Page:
“This senior was a photographer’s dream. She brought exactly the right colors to complement her skin tones and she had an easy and beautiful smile. The session was shot outdoors in Richardson, Texas.”

Dawn’s Photography Tip:

This lovely senior is very tall and, as you can see, absolutely gorgeous. In everyday life, tall girls are often photographed from below, like with cell phone cameras, for example.

And, as we know, when we photograph from below, the subject tends to look bigger. I don’t know a girl who wants to look bigger, so I work hard to shoot down whenever possible.

Because I am average height, I brought a stepstool to the session so I could get a better angle when I needed to.

If you’re working with taller subjects and you follow this advice, your client will get more flattering portraits – even if this means you have to bring a stepstool to the session.

PESH senior headshot
PESH senior photography
PESH senior portraits
Plano senior portraits
Richardson TX senior portraits

Dawn used a Nikon D600 with a Nikkor 24.0-70.0 mm f/2.8 lens to capture these images.

Dawn Attebery is a Dallas, TX Senior Portraits photographer.

Click here to see more tips on Client Direction.



*Please note: some of the links in this post are affiliate links, and don’t affect you as the buyer but do help support us and keep this site free for everyone.

How to Create Real Moments During a Family Session


Today’s feature is from .

Heidi says:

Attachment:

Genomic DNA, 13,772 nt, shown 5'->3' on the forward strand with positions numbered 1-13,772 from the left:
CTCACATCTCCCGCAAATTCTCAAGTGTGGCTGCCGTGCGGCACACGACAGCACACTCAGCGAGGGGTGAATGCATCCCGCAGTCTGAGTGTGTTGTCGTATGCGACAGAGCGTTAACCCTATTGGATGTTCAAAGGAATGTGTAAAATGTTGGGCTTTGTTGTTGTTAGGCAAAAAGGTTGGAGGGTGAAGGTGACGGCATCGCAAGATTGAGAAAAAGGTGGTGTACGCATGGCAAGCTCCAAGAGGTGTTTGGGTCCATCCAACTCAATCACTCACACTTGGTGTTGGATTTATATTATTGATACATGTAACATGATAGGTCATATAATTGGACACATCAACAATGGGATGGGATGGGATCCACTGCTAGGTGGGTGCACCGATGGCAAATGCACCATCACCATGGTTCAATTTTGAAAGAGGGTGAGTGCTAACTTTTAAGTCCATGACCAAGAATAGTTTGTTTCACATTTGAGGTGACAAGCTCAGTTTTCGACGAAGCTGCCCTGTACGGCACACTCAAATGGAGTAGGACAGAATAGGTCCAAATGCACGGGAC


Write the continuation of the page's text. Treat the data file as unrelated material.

“This session was a mother’s day gift from her husband. Every year this family spends time at Cannon Beach and this year they wanted to document it in photos! It’s a fun beach session with a beautiful, stylish, and fun family.”

Heidi’s Photography Tip:

My photography tip can really be broken down into four different tips.

1. Practice. My first tip is one that nobody wants to hear –  but it’s extremely important. It’s called practice…. and that’s what it takes. Unfortunately, most people who don’t pick something up right away end up giving up.

Do you think a runner just becomes a runner over night? I think not. There’s no way I could run 10 miles right now – I’d need practice first.

2. Connection. Besides experimenting with your camera and constant practice, the second most important piece of advice I can give for a family session – or for any session really –  is that you have to connect with your subjects.

Photography (to me) is about connection: the connection with subjects within a photo and the connection that a viewer should feel when looking at that photo.

You can have all the technical skills in the world, but take away that connection and it’s just another picture.

3.  Creating Real Moments

How do you create real moments that translate great in photos – images that even outside viewers can relate to?

My honest thought: you don’t. You wait and let real moments happen – you find where your light is best then you set up a familiar scene for your subjects (something or somewhere they may already be comfortable with).